Big Bird, Big Fun, Big Money

Sesame Place is pure bliss for kids but might leave Mom and Dad feeling a bit ragged

$500 Getaway

Visit Pennsylvania

September 16, 2007|By Bradley Olson | Bradley Olson,Sun Reporter

LANGHORNE, Pa. // Perhaps in time, anthropologists will look back on amusement parks and see them as hallowed sites that allowed us to pay homage to strange, fuzzy creatures called Muppets, an oversized, walking yellow bird or a mouse named Mickey that looks like no rodent that ever scurried the Earth.

Yet for many parents, the summer is spent driving or flying with children in tow across great distances, sometimes hundreds of miles in the case of Walt Disney World, to wait in line for hours at the feet of giant likenesses of childhood characters.

Call it a pilgrimage of fun for kids, with a cast of characters they know know and love, as well as rides and places to explore what they won't see anywhere else. But for Mom and Dad, it can be a pilgrimage of pain, in both a figurative and literal sense.

My wife, two young daughters and I drove about 2 1/2 hours north to Sesame Place in July, where we visited with the cast of characters we've come to know from watching Sesame Street on a daily basis. We had $500 to spend on our trip to Langhorne, about 30 minutes northeast of Philadelphia and near the New Jersey state line.

In some ways, it was the best cash we've spent in a while, because Isabelle, 4, and Cora, 2, had a blast. But, in others, it felt like money flew out of our pockets during two of the most stressful days I've had in a while, chasing them around and trying to teach them, over and over, what it means to have to wait behind someone else.

On the drive over, I ruminated about how Sesame Street, one of the most wonderful and long-lasting shows on television - meaningful to me as a boy as well as to my girls - would be turned into a profit-making enterprise.

Of course, spinning off such a popular show into a theme park was a novel idea, since Big Bird, Bert, Ernie, Oscar the Grouch, Cookie Monster and Elmo now hold sway over the American consciousness at least as much as Goofy or Mickey Mouse.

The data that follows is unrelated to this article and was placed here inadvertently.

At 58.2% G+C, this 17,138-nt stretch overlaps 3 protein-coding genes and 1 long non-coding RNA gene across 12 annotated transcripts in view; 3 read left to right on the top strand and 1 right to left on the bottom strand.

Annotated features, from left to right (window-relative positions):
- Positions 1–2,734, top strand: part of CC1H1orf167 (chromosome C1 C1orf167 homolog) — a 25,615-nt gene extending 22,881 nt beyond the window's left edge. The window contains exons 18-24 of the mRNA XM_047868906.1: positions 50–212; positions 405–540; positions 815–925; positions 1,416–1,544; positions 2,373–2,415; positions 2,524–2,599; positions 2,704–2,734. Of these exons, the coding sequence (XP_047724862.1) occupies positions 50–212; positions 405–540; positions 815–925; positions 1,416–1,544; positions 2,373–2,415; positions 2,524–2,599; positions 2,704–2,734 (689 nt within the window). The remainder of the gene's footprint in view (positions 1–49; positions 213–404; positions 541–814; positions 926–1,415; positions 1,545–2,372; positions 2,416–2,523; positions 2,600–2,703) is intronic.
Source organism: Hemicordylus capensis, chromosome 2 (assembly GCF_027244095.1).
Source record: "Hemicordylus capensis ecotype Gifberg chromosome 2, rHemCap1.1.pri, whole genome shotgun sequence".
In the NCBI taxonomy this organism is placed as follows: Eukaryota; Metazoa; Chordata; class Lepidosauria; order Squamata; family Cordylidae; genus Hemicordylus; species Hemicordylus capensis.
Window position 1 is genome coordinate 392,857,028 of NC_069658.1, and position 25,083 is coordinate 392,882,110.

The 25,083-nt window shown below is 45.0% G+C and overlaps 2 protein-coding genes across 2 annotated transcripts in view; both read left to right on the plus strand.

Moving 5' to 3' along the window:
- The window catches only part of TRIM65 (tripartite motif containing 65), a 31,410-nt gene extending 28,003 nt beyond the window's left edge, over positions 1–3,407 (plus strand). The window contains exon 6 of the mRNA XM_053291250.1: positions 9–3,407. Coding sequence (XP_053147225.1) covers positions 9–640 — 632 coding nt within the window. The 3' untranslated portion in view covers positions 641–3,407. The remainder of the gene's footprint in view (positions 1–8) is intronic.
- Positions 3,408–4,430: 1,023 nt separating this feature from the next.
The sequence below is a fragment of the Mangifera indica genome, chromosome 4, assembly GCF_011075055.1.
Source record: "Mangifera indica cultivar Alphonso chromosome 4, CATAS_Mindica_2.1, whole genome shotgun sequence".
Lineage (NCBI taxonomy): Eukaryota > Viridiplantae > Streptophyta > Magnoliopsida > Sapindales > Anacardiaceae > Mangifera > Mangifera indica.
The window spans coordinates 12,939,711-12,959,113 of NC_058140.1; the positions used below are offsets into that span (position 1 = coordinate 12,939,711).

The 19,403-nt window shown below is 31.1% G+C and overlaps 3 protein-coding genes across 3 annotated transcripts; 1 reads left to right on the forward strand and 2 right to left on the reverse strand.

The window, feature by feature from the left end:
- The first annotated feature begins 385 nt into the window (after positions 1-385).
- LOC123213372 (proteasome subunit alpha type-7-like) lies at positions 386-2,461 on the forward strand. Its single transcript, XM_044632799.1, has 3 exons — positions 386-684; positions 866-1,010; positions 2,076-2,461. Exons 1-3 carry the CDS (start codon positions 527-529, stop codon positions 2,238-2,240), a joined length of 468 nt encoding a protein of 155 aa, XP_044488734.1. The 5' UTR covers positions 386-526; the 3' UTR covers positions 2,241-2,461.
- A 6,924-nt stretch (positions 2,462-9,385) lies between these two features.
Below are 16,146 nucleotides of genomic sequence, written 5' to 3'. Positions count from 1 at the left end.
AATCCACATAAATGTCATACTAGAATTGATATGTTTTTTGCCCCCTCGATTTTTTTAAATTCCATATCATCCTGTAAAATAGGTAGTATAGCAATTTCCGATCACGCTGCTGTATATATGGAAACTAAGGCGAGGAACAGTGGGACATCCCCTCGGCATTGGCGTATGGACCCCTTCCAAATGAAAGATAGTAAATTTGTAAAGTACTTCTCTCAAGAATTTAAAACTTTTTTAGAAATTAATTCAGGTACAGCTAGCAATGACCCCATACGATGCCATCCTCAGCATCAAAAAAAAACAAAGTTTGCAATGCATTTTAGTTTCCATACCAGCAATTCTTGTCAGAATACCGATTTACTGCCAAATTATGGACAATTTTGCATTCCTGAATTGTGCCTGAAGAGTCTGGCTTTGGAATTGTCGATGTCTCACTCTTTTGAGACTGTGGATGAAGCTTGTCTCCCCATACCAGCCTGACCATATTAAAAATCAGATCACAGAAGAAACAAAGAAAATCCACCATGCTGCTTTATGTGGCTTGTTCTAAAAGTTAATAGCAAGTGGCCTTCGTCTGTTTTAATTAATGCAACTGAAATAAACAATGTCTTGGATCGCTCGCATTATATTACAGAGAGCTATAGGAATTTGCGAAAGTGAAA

But could Anheuser-Busch, one of the largest beer-brewing companies in the world that also happens to own about a dozen amusement parks, bring the ethos of nonprofit Sesame Workshop to a theme park?

I was skeptical, mindful of my former college roommate who after graduation worked at the studios where the PBS show is filmed in New York, without pay for a time, because he so believed in the way the program connects with children.

I was also uncertain how to answer the questions that Isabelle would ask after she gave Elmo a hug. I knew she would wonder if he and the others were real.

The game plan

Now, to make it through an amusement park without having a nervous breakdown, you need a plan. Believe me, whole books are dedicated to this subject.

Planning enables you to get the most out of your time and money. You can find out what rides are the least busy and at what times, how to avoid at least some lines, where to take a break and even how to find the extremely rare hidden treasures, like rides that don't require long waits or even food that isn't outlandishly expensive.

The main element of our plan was to arrive at Sesame Place on a Friday afternoon, after the crowd had presumably thinned out. We'd seek out the more popular events on that day, then spend time in no-line water playgrounds or other areas for smaller children Saturday.

We bought tickets online and also brought some food and water, which the park claims not to allow, although the guards who check your bag upon entering will let you in with a modest amount of snacks. We carried our stuff to avoid the $8-a-day lockers.

And because we read that stroller traffic jams are a major annoyance at Sesame Place, we opted to brave the park on foot, carrying our toddlers on shoulders or in our arms. We didn't want to pay the hard-to-swallow price of $15 a day to rent a stroller.

Day 1, with Elmo

Lucky for us, both girls slept almost the entire drive up, so we avoided the proverbial "Are we there yet?" inquisition after about only 30 minutes of singing "99 Bottles of Juice on the Wall."

When we arrived at Sesame Place, our initial plan seemed to work very well. We skipped some long lines of people waiting to buy tickets, only to stop in our tracks at the next line just a hundred yards away, which allowed us admission to the park.

Once we got in, we waited in line some more. And some more. And some more.

Still, it easily could have been worse. We first visited a life-size replica of Sesame Street, complete with the fire engine, fruit stand and other shops with striped awnings that resembled the set.

While we waited a few minutes for a photo-op with Cookie Monster, Isabelle and Cora played on the fire engine for about 20 seconds apiece before surrendering to other eager little ones.

We then meandered to what was probably the coolest area of the park for the girls' age group. There was a giant trampoline called Ernie's Bed Bounce, a small maze on sand, a 30-foot-tall blue pyramid made for climbing and sliding and, above those, a huge enclosure with ropes for hallways.

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